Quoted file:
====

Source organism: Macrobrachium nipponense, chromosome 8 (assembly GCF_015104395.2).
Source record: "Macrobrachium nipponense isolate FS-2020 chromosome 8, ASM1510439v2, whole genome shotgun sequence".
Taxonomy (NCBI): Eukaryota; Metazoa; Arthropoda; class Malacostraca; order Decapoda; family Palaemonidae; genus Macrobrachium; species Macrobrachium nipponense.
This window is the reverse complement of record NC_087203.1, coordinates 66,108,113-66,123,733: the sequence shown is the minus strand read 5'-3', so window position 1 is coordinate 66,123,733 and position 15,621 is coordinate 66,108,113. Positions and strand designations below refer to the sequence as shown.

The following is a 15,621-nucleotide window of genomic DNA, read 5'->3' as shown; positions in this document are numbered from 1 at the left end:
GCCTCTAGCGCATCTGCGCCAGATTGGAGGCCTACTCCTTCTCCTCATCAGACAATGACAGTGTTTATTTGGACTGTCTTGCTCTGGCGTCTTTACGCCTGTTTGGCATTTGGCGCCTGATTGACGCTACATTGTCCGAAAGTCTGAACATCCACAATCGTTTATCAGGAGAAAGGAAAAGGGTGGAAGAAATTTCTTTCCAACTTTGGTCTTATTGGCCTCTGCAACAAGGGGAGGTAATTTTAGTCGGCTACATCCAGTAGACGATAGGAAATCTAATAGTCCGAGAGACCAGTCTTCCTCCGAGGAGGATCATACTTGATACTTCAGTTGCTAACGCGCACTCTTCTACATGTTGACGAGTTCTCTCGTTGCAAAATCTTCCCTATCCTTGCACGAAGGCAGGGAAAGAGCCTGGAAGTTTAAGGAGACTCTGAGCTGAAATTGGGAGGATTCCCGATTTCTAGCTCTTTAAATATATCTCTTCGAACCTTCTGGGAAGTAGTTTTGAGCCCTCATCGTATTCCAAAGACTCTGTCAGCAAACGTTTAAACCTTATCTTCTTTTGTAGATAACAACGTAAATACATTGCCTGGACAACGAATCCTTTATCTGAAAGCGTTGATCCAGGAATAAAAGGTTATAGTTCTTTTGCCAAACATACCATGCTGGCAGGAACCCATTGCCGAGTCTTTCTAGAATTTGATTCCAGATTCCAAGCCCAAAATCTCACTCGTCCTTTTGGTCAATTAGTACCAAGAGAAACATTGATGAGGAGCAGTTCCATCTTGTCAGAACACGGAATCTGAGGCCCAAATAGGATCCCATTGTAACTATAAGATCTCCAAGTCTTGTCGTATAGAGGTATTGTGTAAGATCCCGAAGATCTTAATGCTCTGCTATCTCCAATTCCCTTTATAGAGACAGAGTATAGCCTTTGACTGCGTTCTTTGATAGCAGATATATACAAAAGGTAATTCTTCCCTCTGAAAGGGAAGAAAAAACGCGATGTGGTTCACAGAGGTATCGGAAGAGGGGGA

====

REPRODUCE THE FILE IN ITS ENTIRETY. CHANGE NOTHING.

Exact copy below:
Source organism: Macrobrachium nipponense, chromosome 8 (assembly GCF_015104395.2).
Source record: "Macrobrachium nipponense isolate FS-2020 chromosome 8, ASM1510439v2, whole genome shotgun sequence".
Taxonomy (NCBI): Eukaryota; Metazoa; Arthropoda; class Malacostraca; order Decapoda; family Palaemonidae; genus Macrobrachium; species Macrobrachium nipponense.
This window is the reverse complement of record NC_087203.1, coordinates 66,108,113-66,123,733: the sequence shown is the minus strand read 5'-3', so window position 1 is coordinate 66,123,733 and position 15,621 is coordinate 66,108,113. Positions and strand designations below refer to the sequence as shown.

The following is a 15,621-nucleotide window of genomic DNA, read 5'->3' as shown; positions in this document are numbered from 1 at the left end:
GCCTCTAGCGCATCTGCGCCAGATTGGAGGCCTACTCCTTCTCCTCATCAGACAATGACAGTGTTTATTTGGACTGTCTTGCTCTGGCGTCTTTACGCCTGTTTGGCATTTGGCGCCTGATTGACGCTACATTGTCCGAAAGTCTGAACATCCACAATCGTTTATCAGGAGAAAGGAAAAGGGTGGAAGAAATTTCTTTCCAACTTTGGTCTTATTGGCCTCTGCAACAAGGGGAGGTAATTTTAGTCGGCTACATCCAGTAGACGATAGGAAATCTAATAGTCCGAGAGACCAGTCTTCCTCCGAGGAGGATCATACTTGATACTTCAGTTGCTAACGCGCACTCTTCTACATGTTGACGAGTTCTCTCGTTGCAAAATCTTCCCTATCCTTGCACGAAGGCAGGGAAAGAGCCTGGAAGTTTAAGGAGACTCTGAGCTGAAATTGGGAGGATTCCCGATTTCTAGCTCTTTAAATATATCTCTTCGAACCTTCTGGGAAGTAGTTTTGAGCCCTCATCGTATTCCAAAGACTCTGTCAGCAAACGTTTAAACCTTATCTTCTTTTGTAGATAACAACGTAAATACATTGCCTGGACAACGAATCCTTTATCTGAAAGCGTTGATCCAGGAATAAAAGGTTATAGTTCTTTTGCCAAACATACCATGCTGGCAGGAACCCATTGCCGAGTCTTTCTAGAATTTGATTCCAGATTCCAAGCCCAAAATCTCACTCGTCCTTTTGGTCAATTAGTACCAAGAGAAACATTGATGAGGAGCAGTTCCATCTTGTCAGAACACGGAATCTGAGGCCCAAATAGGATCCCATTGTAACTATAAGATCTCCAAGTCTTGTCGTATAGAGGTATTGTGTAAGATCCCGAAGATCTTAATGCTCTGCTATCTCCAATTCCCTTTATAGAGACAGAGTATAGCCTTTGACTGCGTTCTTTGATAGCAGATATATACAAAAGGTAATTCTTCCCTCTGAAAGGGAAGAAAAAACGCGATGTGGTTCACAGAGGTATCGGAAGAGGGGGA